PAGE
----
One that's called Vitamins capitalized, and one that's called vitamins uncapitalized. So when you're making tags, make sure that you're consistent at how you write them out, and also make sure when WordPress tries to help you, to use existing tags rather than constantly adding new ones that look almost the same. Once I've added my categories and tags, I'm going to click Save Draft. And my post now has both categories and tags. Now here's the cool part. We can now edit the categories and tags. If you go to the main menu in the Admin Panel, go to Posts, you'll see that we have Categories and Tags.
And if you go into either Categories and Tags, you get a full list of all the available categories or tags, and you can see how many posts have been published with these categories and tags. And you can see here under Categories, that Uncategorized has been used once, for one post, and that happens to be the Hello world! post. But because we haven't yet published the other post, it doesn't show up even though it should be under History. From here, I can now Quick Edit my categories, so I can change the Name, or I can change the Slug. I often mispell my categories the first time I add them, so I can go in and edit that here, and this will automatically impact all the content on your site.
So editing your categories or tags from these views, won't actually detach them from your posts. It'll just change everything throughout the whole database. You can also choose to do a full edit. In that case you go to the full editing view, where you can set a new Name, a new Slug, a new Parent, and write a category or tag description. So this description would only show up if someone goes to the index page for that particular category or tag. If this depends on the theme you're using, some themes support Description, some don't.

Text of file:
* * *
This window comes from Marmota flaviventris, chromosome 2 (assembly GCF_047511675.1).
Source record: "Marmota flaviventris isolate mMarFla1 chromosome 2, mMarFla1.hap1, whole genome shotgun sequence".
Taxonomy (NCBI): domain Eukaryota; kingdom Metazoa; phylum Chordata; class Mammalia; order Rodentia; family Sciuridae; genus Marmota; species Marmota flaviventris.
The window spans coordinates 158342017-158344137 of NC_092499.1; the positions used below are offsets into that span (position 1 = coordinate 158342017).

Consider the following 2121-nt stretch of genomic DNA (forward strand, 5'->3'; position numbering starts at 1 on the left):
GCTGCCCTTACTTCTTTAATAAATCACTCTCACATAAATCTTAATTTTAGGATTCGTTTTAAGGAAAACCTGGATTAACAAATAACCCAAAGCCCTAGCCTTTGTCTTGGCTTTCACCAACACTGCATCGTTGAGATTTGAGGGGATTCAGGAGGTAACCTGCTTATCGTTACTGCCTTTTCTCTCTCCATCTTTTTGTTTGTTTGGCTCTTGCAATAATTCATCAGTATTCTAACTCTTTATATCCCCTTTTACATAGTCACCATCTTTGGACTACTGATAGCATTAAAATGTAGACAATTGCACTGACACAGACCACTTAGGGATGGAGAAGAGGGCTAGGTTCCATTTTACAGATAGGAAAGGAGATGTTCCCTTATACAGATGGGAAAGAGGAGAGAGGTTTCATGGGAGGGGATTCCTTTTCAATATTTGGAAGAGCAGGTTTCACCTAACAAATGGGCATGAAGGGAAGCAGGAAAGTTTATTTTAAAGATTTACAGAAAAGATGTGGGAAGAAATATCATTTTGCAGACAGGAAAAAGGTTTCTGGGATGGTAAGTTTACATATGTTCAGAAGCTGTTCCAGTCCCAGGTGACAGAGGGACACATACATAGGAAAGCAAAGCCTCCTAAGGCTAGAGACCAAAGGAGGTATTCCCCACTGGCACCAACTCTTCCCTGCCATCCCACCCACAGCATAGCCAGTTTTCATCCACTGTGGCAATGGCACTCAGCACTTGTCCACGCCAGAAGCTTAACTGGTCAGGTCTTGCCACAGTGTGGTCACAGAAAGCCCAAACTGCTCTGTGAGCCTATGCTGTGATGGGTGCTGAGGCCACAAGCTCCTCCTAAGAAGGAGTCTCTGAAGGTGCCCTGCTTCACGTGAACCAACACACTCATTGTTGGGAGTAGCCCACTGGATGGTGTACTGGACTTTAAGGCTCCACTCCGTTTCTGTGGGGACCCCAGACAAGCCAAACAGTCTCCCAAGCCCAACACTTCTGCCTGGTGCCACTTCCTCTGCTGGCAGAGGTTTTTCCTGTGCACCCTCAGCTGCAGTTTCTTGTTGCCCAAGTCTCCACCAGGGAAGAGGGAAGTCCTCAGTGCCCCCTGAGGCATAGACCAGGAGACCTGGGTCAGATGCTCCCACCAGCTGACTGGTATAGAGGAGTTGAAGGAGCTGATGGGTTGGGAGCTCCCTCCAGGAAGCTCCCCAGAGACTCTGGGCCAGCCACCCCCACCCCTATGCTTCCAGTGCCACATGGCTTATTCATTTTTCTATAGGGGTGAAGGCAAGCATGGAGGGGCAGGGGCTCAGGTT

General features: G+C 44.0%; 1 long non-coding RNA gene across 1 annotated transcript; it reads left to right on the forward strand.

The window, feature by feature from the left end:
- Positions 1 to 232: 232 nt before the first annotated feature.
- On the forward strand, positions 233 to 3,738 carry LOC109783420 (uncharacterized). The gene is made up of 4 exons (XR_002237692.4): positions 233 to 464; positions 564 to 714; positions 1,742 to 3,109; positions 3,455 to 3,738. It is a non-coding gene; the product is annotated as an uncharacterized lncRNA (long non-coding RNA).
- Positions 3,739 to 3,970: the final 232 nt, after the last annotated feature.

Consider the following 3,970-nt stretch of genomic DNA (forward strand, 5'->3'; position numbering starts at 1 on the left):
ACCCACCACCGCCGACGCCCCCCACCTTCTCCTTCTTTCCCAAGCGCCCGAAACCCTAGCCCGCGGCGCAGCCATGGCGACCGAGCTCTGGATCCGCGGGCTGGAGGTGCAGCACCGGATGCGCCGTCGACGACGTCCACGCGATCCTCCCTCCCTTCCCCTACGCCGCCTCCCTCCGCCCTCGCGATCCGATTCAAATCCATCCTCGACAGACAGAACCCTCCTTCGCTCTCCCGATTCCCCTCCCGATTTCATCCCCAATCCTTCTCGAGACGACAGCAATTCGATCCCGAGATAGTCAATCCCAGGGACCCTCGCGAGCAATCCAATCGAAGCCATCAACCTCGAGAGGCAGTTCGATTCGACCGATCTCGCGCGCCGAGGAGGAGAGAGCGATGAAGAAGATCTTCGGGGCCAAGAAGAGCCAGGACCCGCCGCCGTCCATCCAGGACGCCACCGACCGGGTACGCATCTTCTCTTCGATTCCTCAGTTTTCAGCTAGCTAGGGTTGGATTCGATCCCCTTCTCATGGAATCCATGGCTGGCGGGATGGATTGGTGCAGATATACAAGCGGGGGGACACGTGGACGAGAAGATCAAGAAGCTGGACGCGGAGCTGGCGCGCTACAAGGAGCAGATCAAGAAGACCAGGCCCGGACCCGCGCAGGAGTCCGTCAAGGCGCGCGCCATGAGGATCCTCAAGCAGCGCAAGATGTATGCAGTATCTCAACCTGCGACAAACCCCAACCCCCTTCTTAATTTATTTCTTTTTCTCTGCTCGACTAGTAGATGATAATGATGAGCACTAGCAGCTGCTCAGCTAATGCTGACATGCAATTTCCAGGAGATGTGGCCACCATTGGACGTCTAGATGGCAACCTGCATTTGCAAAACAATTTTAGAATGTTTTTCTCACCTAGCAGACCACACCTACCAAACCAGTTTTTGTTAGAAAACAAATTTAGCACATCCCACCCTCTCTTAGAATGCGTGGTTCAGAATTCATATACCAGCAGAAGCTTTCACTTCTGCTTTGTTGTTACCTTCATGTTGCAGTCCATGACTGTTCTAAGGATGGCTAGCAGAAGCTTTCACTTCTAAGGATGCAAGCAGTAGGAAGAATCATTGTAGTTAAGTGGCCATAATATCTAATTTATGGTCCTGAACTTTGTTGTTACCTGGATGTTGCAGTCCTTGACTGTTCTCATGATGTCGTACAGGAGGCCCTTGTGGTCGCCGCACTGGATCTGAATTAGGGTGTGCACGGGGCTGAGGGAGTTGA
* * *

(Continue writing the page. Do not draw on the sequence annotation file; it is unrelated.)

So you need to check to make sure that the theme you're using uses descriptions if you want to use that. You can also get plugins that extend this further, to give categories and tags individual feature images that you can use to display on these index pages. Now that you know how to create and apply categories and tags to your posts, here is my final piece of advice. When you start a new site, take some time to plan out your category structure. I often see sites where no plan was created, and what you end up with is a long list of categories with few items in them.
This doesn't do anything for organization and it can get really frustrating to manage as a site owner. My own site, at morten.com, is a great example of how not to do this. I have tons of categories I hardly use, and I keep one thing to reorganize everything but it's just too much work. By making a plan for what categories you need, and expanding that list only when necessary, you make a far more understandable structure, both for yourself, and for your visitors.
Note: This course covers WordPress 4.3. We will update the training as WordPress evolves.
- Creating posts and pages
- Formatting text
- Publishing and scheduling posts
- Adding images, audio, and video
- Bulk editing posts and pages
- Customizing themes and menus
- Using widgets
- Extending WordPress with plugins
- Editing users profiles
- Configuring settings
- Getting new readers
- Keeping WordPress up to date and secure